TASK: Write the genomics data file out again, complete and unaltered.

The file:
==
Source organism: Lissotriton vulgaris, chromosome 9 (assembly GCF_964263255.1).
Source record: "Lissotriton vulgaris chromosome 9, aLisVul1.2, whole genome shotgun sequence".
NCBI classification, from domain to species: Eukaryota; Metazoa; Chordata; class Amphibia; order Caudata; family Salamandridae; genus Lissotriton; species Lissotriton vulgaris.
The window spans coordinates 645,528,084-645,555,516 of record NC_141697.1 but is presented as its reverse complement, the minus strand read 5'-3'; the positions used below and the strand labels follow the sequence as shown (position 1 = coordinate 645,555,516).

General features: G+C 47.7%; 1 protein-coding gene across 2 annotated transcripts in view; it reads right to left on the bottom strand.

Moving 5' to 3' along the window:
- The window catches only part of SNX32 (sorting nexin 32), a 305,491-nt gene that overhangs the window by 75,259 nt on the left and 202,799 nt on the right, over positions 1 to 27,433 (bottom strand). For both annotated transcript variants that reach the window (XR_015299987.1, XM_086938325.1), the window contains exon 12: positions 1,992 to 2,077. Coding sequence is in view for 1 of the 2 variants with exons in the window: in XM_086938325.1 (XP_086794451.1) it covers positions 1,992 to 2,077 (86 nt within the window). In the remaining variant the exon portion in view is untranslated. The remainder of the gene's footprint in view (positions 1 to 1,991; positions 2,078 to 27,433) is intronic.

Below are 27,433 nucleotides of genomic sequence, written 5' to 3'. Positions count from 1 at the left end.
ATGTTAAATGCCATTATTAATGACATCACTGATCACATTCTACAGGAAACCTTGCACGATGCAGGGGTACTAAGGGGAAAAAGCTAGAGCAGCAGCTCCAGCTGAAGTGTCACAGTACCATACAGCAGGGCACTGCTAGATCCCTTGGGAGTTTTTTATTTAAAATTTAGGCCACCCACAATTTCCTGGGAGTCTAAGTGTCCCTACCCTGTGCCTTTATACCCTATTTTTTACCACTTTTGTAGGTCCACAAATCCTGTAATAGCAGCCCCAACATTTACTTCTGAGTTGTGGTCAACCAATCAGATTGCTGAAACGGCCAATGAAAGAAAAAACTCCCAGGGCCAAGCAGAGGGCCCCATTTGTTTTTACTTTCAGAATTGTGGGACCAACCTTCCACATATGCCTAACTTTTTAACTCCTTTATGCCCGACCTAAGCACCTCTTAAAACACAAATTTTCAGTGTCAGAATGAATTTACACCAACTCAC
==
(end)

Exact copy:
Source organism: Lissotriton vulgaris, chromosome 9 (assembly GCF_964263255.1).
Source record: "Lissotriton vulgaris chromosome 9, aLisVul1.2, whole genome shotgun sequence".
NCBI classification, from domain to species: Eukaryota; Metazoa; Chordata; class Amphibia; order Caudata; family Salamandridae; genus Lissotriton; species Lissotriton vulgaris.
The window spans coordinates 645,528,084-645,555,516 of record NC_141697.1 but is presented as its reverse complement, the minus strand read 5'-3'; the positions used below and the strand labels follow the sequence as shown (position 1 = coordinate 645,555,516).

General features: G+C 47.7%; 1 protein-coding gene across 2 annotated transcripts in view; it reads right to left on the bottom strand.

Moving 5' to 3' along the window:
- The window catches only part of SNX32 (sorting nexin 32), a 305,491-nt gene that overhangs the window by 75,259 nt on the left and 202,799 nt on the right, over positions 1 to 27,433 (bottom strand). For both annotated transcript variants that reach the window (XR_015299987.1, XM_086938325.1), the window contains exon 12: positions 1,992 to 2,077. Coding sequence is in view for 1 of the 2 variants with exons in the window: in XM_086938325.1 (XP_086794451.1) it covers positions 1,992 to 2,077 (86 nt within the window). In the remaining variant the exon portion in view is untranslated. The remainder of the gene's footprint in view (positions 1 to 1,991; positions 2,078 to 27,433) is intronic.

Below are 27,433 nucleotides of genomic sequence, written 5' to 3'. Positions count from 1 at the left end.
ATGTTAAATGCCATTATTAATGACATCACTGATCACATTCTACAGGAAACCTTGCACGATGCAGGGGTACTAAGGGGAAAAAGCTAGAGCAGCAGCTCCAGCTGAAGTGTCACAGTACCATACAGCAGGGCACTGCTAGATCCCTTGGGAGTTTTTTATTTAAAATTTAGGCCACCCACAATTTCCTGGGAGTCTAAGTGTCCCTACCCTGTGCCTTTATACCCTATTTTTTACCACTTTTGTAGGTCCACAAATCCTGTAATAGCAGCCCCAACATTTACTTCTGAGTTGTGGTCAACCAATCAGATTGCTGAAACGGCCAATGAAAGAAAAAACTCCCAGGGCCAAGCAGAGGGCCCCATTTGTTTTTACTTTCAGAATTGTGGGACCAACCTTCCACATATGCCTAACTTTTTAACTCCTTTATGCCCGACCTAAGCACCTCTTAAAACACAAATTTTCAGTGTCAGAATGAATTTACACCAACTCAC